DBSI's 71-year-old former corporate general counsel serving a five-year prison sentence for his role in a Ponzi scheme disguised as a real estate company will have to wait and see if the Bureau of Prisons finalizes its agreement to release him to home confinement amid the pandemic, a federal judge in Idaho said Thursday.
Wildfire survivors on Friday urged a California federal judge overseeing Pacific Gas and Electric Co.'s $59 billion chapter 11 reorganization plan to ensure that they don't have to wait years to liquidate the PG&E stock in their wildfire liability settlement, saying PG&E can't give other shareholders better terms.
The federal government and other stakeholders in the Chapter 11 case of health care conglomerate Hygea Holdings Corp. are opposing the company's reorganization plan, asserting it has provisions releasing certain parties from potential liability that are too expansive.
The COVID-19 outbreak's effects on numerous industries continued over the last week as companies succumbed to the economic pressures of the pandemic.
The COVID-19 pandemic has severely slowed the commercial real estate market as investors are skittish and banks are reluctant to loan, and while the IRS on Thursday provided important relief for investors in opportunity zone projects, questions and hurdles for such deals still remain. Here, Law360 looks at several.
Argentina must face a lawsuit in New York federal court accusing the nation of hurting an energy company's shareholders when the firm was nationalized, a judge said Friday.
The Texas Supreme Court agreed Friday to review a lower court ruling that the state's grid operator is entitled to government immunity from a lawsuit lodged by a bankrupt power plant owner.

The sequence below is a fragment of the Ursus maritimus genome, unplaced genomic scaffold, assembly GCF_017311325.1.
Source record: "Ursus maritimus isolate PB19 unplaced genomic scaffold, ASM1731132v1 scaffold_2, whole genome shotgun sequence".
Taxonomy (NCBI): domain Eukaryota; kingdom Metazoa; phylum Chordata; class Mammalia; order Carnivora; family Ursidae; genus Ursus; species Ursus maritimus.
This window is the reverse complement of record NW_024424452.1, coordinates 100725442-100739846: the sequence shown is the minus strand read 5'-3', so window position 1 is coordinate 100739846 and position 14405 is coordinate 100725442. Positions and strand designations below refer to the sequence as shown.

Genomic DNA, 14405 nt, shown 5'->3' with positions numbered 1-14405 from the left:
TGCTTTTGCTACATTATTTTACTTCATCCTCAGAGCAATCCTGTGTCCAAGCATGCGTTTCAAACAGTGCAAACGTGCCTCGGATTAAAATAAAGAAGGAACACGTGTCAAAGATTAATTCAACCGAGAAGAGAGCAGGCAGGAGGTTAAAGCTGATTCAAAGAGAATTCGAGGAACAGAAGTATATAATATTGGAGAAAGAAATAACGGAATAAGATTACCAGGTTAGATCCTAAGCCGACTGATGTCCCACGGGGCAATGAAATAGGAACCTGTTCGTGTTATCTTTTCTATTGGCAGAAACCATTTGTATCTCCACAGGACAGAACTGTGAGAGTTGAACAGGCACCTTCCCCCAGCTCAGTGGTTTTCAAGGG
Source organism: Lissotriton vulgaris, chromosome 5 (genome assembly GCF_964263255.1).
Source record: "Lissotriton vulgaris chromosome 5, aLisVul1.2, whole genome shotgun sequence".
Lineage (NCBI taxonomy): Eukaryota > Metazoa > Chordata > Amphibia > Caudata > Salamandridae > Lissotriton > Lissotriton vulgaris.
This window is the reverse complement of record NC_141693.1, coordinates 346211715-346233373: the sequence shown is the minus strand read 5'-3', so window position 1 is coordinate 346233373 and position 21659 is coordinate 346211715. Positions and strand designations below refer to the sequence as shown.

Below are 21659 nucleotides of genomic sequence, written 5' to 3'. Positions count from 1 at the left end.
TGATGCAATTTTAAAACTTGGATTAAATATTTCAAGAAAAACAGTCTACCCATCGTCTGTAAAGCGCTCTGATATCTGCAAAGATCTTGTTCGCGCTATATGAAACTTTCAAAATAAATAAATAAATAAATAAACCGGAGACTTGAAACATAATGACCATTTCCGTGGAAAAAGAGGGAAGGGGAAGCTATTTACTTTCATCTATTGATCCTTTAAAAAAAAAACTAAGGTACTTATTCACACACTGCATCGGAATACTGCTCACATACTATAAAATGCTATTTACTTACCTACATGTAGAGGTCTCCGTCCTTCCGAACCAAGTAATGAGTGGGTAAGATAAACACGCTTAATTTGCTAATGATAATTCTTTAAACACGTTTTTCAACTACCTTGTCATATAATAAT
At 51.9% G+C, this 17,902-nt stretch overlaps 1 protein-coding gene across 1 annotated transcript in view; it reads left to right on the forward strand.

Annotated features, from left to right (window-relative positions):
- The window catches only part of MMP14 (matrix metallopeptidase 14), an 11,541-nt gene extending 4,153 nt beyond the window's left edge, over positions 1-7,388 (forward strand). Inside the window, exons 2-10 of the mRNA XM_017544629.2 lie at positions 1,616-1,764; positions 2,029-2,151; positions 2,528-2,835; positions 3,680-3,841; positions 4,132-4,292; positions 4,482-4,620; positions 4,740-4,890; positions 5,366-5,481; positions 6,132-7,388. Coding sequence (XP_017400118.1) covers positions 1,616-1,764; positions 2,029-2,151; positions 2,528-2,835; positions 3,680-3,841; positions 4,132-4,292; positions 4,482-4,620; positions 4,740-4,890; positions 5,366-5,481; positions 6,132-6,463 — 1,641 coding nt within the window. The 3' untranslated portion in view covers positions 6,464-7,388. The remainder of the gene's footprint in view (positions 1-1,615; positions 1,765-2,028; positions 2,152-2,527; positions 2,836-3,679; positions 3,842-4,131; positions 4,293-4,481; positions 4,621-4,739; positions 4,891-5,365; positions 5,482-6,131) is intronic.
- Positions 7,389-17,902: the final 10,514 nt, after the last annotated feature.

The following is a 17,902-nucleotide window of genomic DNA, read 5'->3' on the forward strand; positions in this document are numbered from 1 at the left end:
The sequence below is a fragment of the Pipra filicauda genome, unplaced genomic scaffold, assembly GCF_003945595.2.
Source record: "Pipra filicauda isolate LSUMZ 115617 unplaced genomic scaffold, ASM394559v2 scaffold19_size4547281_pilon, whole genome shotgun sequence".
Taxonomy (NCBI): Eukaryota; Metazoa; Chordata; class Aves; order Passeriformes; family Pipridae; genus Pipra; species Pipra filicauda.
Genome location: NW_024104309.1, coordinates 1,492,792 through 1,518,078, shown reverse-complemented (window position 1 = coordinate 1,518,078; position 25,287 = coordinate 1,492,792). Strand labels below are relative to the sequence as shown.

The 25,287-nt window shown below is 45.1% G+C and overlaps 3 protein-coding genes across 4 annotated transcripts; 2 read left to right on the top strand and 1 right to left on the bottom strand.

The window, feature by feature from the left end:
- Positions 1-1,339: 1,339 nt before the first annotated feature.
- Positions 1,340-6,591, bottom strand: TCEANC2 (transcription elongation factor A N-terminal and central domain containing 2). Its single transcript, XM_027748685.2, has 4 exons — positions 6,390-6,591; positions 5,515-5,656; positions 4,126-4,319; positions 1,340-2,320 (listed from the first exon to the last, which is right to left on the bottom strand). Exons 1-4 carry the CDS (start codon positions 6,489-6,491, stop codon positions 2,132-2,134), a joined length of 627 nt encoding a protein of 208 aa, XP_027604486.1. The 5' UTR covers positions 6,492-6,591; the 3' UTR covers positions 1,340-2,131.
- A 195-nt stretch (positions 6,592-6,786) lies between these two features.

Acento Real Estate Partners has reportedly landed $114 million in financing for three Baltimore-area multifamily properties, 24 Hour Fitness is said to be seeking a buyer ahead of a planned bankruptcy filing, and a Time Equities venture has reportedly halted construction of a Chicago condo tower over coronavirus concerns.
The past week in London has seen a Chinese billionaire dissident launch another legal fight with UBS AG, a demolition company lodge a negligence claim against Hiscox and an asbestos solutions provider and an airport sim card seller target telecommunications giant Vodafone. Here, Law360 looks at those and other new claims in the U.K.
Settlement objectors in class and derivative actions may receive attorney fees for improving deals in ways beyond the dollars and cents, the Third Circuit said Thursday in a precedential ruling that the former general counsel of a body armor business deserves fees with no strings attached for such an objection.
Pacific Gas and Electric Co.'s $59 billion Chapter 11 reorganization plan does not adequately mitigate wildfire risks or prioritize wildfire survivors, challengers to the plan told a U.S. bankruptcy judge during a bench trial Thursday, calling the plan a "house of cards" that should not be confirmed.
A Texas bankruptcy judge approved a $450 million Chapter 11 financing package for J.C. Penney Co. on Thursday after the company said that only its first-lien lenders were willing to put money into the retail chain in the face of COVID-19.
A Delaware judge on Thursday gave her nod to the Chapter 11 plan of drug technology company Valeritas Holdings Inc. in what was one of the first insolvency cases nationwide blaming the coronavirus outbreak for a company's trip into bankruptcy.
A New Jersey bankruptcy judge agreed Thursday to another suspension of Modell's Sporting Goods Inc.'s Chapter 11 case, which was initially derailed by COVID-19-prompted store closures and is now complicated by the widespread unrest that followed the May 25 killing of George Floyd in Minneapolis.